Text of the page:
Post # 1
So a girl I’ve known since high school but only talk to occasionally now recently made a Facebook page for a “Cake Business” she started. I know from her personal page that she’s made approximately 10 cakes for people. They are okay quality, not up to my particular standard if I was paying for a cake, but they are okay. I understand she is a beginner and doesn’t have a lot of experience.
Here’s where things get iffy.. On her business page, she has albums for Special Occasion cakes, Baby Shower cakes, Birthday Cakes, and Baptism cakes. Each one has approximately 20 pictures in it. I was looking through them and noticed that she only has one picture in each album of cakes she has actually done. So 19/20 of the cakes are images taken from other bakeries/people. She doesn’t state anywhere that these cakes weren’t made by her and that the pictures are taken from other people! To me, this is wrong. It’s pretty obvious which ones were made by her, because they aren’t up to par with the others. But still, if I was a random stranger thinking about ordering from her I would assume that the pictures in her albums were cakes that she made and were showcasing her talents and abilities.
I would be disappointed and upset to order from her and receive a cake of lower quality. If she wants to give people ideas of cakes she would like to try, she at least needs to explicitly state that these are examples and were not done by her, right?! I was thinking about sending her a polite e-mail that she sould be giving credit to the websites/people she took the pictures from and acknowledging the fact that they are examples. Am I out of line? I honestly don’t want her to get in trouble, but I admit I also think she’s in the wrong to be passing these off as her own designs and cakes. What would you do?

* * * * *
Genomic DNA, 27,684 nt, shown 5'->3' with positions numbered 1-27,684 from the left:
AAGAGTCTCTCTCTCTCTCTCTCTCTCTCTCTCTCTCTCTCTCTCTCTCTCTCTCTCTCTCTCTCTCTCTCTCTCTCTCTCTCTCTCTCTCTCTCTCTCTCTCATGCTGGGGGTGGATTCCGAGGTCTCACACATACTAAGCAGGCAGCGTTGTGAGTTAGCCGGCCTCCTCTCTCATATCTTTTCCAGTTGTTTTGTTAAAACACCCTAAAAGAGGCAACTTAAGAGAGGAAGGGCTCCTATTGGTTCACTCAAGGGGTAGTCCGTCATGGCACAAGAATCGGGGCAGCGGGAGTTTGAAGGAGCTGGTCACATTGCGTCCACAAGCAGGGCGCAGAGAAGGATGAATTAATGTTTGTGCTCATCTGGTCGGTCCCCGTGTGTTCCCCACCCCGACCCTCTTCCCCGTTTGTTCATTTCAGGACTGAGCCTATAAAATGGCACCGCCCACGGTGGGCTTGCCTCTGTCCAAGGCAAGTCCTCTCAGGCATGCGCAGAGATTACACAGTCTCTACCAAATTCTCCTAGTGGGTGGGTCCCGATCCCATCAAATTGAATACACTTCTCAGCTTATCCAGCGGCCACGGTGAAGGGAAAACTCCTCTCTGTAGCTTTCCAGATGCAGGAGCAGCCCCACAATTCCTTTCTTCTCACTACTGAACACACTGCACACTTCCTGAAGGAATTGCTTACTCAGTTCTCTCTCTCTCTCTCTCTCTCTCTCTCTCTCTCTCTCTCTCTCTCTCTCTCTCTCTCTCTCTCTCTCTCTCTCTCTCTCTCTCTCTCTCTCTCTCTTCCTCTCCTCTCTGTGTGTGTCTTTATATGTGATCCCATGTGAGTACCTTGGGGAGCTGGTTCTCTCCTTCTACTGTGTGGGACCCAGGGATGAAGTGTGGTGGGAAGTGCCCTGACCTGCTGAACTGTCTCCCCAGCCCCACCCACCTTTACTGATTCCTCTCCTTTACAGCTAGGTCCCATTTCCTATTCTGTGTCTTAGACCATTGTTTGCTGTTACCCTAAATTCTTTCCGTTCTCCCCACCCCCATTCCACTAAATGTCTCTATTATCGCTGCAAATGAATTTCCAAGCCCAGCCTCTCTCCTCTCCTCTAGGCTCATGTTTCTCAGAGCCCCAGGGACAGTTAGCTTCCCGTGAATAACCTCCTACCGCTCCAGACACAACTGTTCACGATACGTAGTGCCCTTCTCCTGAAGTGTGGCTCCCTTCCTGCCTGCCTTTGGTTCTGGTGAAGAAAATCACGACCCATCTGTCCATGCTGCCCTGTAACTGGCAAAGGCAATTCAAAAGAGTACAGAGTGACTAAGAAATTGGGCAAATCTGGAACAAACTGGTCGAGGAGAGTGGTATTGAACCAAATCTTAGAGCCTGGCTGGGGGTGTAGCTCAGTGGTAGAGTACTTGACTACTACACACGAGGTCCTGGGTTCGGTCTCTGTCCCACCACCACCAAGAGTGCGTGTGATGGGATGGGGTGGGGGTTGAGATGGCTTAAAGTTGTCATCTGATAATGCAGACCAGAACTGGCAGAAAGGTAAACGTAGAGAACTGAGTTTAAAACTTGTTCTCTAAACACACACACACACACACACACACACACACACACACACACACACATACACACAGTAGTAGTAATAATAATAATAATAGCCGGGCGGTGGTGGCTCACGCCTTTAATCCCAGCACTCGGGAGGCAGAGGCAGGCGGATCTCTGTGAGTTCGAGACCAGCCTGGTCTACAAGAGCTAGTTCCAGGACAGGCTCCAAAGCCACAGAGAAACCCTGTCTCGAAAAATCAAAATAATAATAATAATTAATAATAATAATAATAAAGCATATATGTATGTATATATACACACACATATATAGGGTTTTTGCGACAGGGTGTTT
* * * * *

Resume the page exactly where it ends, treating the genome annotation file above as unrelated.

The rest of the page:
ETA: When I say “occasionally,” I really mean most Sundays at our church. It’s just occasional compared to when we talked everyday in high school.
Post # 3
@RockyTop15: I would say something, just respectfully and as a “heads up” because she could face legal actoin for falsely representing her work.
Post # 4
Why do you care? You said yourself you don’t really ever talk to her. Let it go.
Post # 5
To be honest, she actually could get sued for that (by the owners of the photos, especially if they were stolen from a business website), so I might phrase it in terms of looking out for her welfare (as opposed to possible customers). Just let her know via private message that this is something that has gotten new businesses in trouble before and you think she’d be better off making some practice cakes of her own and photographing them–more practice, less worry, and you’d enjoy seeing more of her work anyway.
Post # 6